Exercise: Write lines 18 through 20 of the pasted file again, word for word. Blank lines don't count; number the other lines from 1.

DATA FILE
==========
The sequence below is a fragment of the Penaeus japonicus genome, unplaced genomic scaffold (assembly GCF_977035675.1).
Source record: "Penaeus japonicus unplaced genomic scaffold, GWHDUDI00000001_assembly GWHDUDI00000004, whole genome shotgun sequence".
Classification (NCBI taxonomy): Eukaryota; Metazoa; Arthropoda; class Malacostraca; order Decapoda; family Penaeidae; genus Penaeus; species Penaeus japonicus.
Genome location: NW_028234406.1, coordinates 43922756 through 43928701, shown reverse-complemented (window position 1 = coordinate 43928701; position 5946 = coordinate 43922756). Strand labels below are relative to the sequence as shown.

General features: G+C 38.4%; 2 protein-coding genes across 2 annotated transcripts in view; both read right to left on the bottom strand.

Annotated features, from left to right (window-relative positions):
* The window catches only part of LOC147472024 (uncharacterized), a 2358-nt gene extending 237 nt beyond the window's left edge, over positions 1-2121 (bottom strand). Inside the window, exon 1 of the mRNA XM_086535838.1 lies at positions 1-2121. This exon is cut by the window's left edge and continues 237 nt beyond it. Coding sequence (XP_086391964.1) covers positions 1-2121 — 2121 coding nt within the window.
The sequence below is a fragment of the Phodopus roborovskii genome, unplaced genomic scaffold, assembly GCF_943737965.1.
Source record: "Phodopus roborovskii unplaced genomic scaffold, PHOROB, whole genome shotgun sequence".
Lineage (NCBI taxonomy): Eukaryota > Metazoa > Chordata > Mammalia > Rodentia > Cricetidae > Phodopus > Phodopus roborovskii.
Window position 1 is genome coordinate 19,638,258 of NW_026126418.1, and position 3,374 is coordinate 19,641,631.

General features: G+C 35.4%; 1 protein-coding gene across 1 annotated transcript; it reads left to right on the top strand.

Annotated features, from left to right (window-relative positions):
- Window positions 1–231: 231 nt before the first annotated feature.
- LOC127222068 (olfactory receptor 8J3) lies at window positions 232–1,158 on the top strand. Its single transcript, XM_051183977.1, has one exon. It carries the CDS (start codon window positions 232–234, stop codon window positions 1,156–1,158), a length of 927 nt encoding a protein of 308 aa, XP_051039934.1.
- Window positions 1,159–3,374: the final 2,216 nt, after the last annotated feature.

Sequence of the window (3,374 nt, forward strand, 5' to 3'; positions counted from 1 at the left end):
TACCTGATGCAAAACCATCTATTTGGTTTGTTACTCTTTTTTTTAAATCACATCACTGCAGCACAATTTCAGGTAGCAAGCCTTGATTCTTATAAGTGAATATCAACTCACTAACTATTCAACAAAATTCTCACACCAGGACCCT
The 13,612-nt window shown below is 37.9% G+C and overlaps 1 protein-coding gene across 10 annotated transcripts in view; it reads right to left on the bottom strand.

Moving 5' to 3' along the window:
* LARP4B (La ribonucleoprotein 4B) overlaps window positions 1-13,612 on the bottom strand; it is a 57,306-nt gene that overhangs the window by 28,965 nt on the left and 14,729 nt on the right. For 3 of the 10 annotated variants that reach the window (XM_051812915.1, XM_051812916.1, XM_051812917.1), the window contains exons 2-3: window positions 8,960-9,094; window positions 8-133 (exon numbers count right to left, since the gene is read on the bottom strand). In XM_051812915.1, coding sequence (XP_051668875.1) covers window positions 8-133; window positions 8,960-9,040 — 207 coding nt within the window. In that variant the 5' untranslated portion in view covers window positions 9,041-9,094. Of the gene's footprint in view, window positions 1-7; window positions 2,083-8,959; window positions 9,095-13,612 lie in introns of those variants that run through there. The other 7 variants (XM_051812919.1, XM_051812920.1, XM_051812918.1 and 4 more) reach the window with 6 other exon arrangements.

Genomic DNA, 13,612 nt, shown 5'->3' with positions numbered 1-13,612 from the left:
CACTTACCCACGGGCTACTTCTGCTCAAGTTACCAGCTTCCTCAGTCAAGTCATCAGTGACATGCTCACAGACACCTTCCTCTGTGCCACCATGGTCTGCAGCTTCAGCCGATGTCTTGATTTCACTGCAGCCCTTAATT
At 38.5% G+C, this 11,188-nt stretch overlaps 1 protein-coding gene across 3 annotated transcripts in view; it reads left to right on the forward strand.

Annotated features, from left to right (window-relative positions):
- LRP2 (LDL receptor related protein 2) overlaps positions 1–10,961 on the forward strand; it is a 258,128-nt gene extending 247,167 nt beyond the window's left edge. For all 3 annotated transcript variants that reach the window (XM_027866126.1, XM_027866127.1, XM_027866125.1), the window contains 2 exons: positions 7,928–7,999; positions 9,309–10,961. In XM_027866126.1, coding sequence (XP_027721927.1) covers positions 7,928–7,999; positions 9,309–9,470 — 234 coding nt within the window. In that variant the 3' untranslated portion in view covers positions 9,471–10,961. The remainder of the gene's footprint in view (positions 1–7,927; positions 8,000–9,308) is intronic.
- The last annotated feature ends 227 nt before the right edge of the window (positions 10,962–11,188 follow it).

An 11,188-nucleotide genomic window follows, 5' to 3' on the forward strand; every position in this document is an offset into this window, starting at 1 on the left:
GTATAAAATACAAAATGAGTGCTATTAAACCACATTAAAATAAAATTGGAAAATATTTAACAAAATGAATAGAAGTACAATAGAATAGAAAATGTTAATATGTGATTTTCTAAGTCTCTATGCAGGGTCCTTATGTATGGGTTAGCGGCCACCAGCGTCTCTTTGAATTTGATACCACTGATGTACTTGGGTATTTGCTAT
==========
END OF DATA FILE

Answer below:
TACCTGATGCAAAACCATCTATTTGGTTTGTTACTCTTTTTTTTAAATCACATCACTGCAGCACAATTTCAGGTAGCAAGCCTTGATTCTTATAAGTGAATATCAACTCACTAACTATTCAACAAAATTCTCACACCAGGACCCT
The 13,612-nt window shown below is 37.9% G+C and overlaps 1 protein-coding gene across 10 annotated transcripts in view; it reads right to left on the bottom strand.

Moving 5' to 3' along the window: